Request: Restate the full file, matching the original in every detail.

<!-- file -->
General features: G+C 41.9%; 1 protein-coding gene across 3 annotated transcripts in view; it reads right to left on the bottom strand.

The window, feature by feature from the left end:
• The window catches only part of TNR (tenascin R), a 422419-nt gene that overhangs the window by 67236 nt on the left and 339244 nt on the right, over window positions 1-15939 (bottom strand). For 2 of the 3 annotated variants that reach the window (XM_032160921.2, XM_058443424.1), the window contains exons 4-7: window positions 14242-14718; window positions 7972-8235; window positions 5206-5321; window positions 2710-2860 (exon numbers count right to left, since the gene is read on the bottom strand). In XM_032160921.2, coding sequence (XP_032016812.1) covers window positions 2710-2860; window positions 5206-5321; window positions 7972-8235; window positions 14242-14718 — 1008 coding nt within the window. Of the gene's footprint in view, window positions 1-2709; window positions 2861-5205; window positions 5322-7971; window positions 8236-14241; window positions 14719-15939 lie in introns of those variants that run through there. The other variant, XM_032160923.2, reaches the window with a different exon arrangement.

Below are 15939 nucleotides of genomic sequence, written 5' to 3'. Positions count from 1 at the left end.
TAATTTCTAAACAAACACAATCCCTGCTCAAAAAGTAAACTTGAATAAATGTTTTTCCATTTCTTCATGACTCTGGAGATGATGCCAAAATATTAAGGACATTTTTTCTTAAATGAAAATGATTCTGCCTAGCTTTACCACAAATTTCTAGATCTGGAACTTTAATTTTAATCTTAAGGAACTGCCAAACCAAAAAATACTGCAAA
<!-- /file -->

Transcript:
General features: G+C 41.9%; 1 protein-coding gene across 3 annotated transcripts in view; it reads right to left on the bottom strand.

The window, feature by feature from the left end:
• The window catches only part of TNR (tenascin R), a 422419-nt gene that overhangs the window by 67236 nt on the left and 339244 nt on the right, over window positions 1-15939 (bottom strand). For 2 of the 3 annotated variants that reach the window (XM_032160921.2, XM_058443424.1), the window contains exons 4-7: window positions 14242-14718; window positions 7972-8235; window positions 5206-5321; window positions 2710-2860 (exon numbers count right to left, since the gene is read on the bottom strand). In XM_032160921.2, coding sequence (XP_032016812.1) covers window positions 2710-2860; window positions 5206-5321; window positions 7972-8235; window positions 14242-14718 — 1008 coding nt within the window. Of the gene's footprint in view, window positions 1-2709; window positions 2861-5205; window positions 5322-7971; window positions 8236-14241; window positions 14719-15939 lie in introns of those variants that run through there. The other variant, XM_032160923.2, reaches the window with a different exon arrangement.

Below are 15939 nucleotides of genomic sequence, written 5' to 3'. Positions count from 1 at the left end.
TAATTTCTAAACAAACACAATCCCTGCTCAAAAAGTAAACTTGAATAAATGTTTTTCCATTTCTTCATGACTCTGGAGATGATGCCAAAATATTAAGGACATTTTTTCTTAAATGAAAATGATTCTGCCTAGCTTTACCACAAATTTCTAGATCTGGAACTTTAATTTTAATCTTAAGGAACTGCCAAACCAAAAAATACTGCAAA